Data cleanliness is also really important. If you’ve got rubbish in, you’ll inevitably get rubbish out.

Then there are copyright issues. Unfortunately, some communicators are still not well educated on copyright law. Using generative images, for example, Adobe Firefly has some good solutions where they’ve got proprietary images that they draw upon so there’s a smaller risk of copyright issues cropping up.

Then there’s the whole area about misinformation. Should you label your content if it has used AI in some form?

Not to mention bias. JT Thompson from RMIT University did some really interesting research, over the past year or two, talking with different journalists across Europe, from different news outlets. And it was very clear from his research that there are biases towards urban, light-skinned and able-bodied people.

There are also bias limitations in terms of, if you ask for a nurse, you will be provided an image of a white-skinned female, if you ask for a construction worker, it’ll be a man with a hardhat helmet.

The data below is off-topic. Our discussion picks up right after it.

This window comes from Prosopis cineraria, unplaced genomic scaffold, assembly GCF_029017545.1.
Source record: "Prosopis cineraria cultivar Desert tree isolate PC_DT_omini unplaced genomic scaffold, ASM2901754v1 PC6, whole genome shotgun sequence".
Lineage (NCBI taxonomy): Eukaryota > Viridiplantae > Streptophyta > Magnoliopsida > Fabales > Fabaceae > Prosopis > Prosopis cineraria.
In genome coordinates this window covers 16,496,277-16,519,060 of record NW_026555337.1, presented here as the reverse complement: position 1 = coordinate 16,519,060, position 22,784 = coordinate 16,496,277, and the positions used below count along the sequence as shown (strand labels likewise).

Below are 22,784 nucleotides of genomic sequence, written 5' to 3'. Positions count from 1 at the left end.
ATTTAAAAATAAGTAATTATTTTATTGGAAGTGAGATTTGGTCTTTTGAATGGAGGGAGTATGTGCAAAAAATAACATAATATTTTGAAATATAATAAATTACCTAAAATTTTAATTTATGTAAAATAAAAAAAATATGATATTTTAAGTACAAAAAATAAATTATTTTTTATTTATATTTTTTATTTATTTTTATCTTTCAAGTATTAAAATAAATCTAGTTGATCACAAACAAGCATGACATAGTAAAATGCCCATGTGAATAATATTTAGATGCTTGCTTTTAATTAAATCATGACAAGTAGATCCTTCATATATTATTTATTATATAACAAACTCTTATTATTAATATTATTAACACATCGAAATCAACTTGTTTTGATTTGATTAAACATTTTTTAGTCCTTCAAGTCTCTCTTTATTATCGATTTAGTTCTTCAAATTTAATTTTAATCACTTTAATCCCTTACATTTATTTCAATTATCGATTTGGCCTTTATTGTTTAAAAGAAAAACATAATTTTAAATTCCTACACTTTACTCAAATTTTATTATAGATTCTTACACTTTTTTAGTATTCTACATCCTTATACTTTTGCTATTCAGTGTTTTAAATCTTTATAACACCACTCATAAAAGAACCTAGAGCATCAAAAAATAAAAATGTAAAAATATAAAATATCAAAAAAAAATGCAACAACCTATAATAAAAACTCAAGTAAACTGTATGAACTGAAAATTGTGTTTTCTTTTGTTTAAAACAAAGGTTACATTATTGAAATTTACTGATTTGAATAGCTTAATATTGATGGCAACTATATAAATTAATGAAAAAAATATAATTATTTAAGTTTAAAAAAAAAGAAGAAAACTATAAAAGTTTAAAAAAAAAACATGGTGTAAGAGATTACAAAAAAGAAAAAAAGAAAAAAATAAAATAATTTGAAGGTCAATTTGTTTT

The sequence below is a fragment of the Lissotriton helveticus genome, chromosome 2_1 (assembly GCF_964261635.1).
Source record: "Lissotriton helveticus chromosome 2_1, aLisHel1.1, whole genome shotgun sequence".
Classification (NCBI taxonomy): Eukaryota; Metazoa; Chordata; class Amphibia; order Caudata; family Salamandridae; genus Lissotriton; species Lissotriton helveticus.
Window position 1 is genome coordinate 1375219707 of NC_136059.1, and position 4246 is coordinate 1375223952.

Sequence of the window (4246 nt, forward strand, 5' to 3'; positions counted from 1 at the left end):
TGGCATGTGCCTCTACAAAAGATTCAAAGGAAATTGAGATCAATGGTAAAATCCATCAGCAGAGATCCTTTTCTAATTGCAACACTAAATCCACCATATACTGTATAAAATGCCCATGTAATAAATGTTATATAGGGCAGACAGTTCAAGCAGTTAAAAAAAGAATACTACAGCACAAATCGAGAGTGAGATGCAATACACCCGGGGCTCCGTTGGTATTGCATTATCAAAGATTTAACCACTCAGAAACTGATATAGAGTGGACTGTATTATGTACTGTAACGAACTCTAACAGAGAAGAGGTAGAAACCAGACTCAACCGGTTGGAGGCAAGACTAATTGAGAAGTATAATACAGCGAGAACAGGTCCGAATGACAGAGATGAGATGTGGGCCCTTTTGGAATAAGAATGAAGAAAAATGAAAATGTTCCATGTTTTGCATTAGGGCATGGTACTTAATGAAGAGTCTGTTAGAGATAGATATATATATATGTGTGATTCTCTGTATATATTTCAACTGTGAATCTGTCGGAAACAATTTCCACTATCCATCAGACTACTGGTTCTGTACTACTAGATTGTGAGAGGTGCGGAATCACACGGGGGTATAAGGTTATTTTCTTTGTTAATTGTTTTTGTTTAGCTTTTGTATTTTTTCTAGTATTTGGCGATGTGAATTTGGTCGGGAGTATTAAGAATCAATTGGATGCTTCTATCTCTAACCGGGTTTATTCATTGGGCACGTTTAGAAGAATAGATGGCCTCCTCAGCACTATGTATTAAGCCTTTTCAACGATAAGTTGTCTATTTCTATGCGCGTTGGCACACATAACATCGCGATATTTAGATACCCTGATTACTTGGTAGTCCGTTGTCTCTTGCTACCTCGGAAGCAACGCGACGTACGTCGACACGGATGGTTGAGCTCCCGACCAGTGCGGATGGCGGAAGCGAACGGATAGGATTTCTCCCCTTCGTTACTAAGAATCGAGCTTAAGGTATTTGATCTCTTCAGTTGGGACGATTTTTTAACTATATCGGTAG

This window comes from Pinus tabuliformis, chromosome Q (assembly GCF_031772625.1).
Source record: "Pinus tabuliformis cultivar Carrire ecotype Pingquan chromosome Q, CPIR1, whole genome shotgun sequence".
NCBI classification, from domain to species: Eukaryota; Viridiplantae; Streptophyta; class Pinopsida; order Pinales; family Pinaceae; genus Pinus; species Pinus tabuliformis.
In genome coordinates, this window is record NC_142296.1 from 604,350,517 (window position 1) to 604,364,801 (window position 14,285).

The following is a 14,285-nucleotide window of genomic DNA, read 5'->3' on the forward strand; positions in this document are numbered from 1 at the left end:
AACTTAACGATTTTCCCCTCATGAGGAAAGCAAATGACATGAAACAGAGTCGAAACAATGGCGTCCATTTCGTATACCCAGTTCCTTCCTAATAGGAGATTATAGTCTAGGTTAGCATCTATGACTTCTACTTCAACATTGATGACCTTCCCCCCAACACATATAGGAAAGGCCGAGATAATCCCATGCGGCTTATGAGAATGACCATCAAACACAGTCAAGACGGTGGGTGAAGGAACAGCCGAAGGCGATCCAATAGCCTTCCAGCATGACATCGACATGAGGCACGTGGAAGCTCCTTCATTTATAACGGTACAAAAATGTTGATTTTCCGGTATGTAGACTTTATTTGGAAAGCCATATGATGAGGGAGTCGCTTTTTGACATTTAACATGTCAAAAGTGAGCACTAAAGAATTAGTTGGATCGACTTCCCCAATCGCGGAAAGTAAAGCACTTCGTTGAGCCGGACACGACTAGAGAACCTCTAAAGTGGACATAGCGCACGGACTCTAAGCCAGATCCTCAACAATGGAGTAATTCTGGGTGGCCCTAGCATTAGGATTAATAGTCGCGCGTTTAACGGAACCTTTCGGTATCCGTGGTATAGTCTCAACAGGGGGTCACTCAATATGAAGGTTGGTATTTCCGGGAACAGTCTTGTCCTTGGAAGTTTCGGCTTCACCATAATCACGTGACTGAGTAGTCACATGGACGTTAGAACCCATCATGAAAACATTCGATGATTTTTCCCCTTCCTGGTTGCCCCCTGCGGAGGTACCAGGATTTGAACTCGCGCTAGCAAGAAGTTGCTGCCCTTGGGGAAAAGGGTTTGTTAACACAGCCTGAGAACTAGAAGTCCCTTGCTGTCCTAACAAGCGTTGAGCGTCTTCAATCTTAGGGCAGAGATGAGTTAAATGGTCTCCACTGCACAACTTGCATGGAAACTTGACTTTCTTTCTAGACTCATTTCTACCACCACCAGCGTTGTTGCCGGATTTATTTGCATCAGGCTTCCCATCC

On the other hand, Gemini and Adobe Firefly came under fire for producing images that were not historically correct in an attempt to be more diverse. For example, a picture of the American Founding Fathers having a range of genders and ethnic backgrounds.

But bias isn’t necessarily just limited to what’s online, the bias come from somewhere. So as communicators, we have to be more broadly aware of perpetuating biases.


Monique’s best-practice tips for a successful AI implementation mindset:

1) Think of it like a new intern with lots of potential but not perfect. You need to work with it so that it knows what you want.

2) Prompt engineering skills are important. Think of it like knowing what to Google to get the results that you want, but then you can refine the results as well.

3) We need to move quite quickly from play to productive with AI tools.

4) The tools will keep evolving and if something doesn’t work well today, it will be probably fixed tomorrow so keep trying, being curious and investing a little bit of time often to keep learning.

5) It is just technology. It can help but like any transformation project if you need to change people’s ways of doing things you need an adoption campaign that involves peer championing, learning and development support, time, and constant tweaking to align with the current situation (based on your data and feedback).



Want to know more about how to navigate the transition to AI as an internal comms professional? Find out all about FreshMind, Fresh’s latest AI comms tool built into our SharePoint-based intranet as standard. Book a demo

Internal Communication in the Age of Artificial Intelligence by Monique Zytnik is available for pre-order and will be available to buy from 27 May.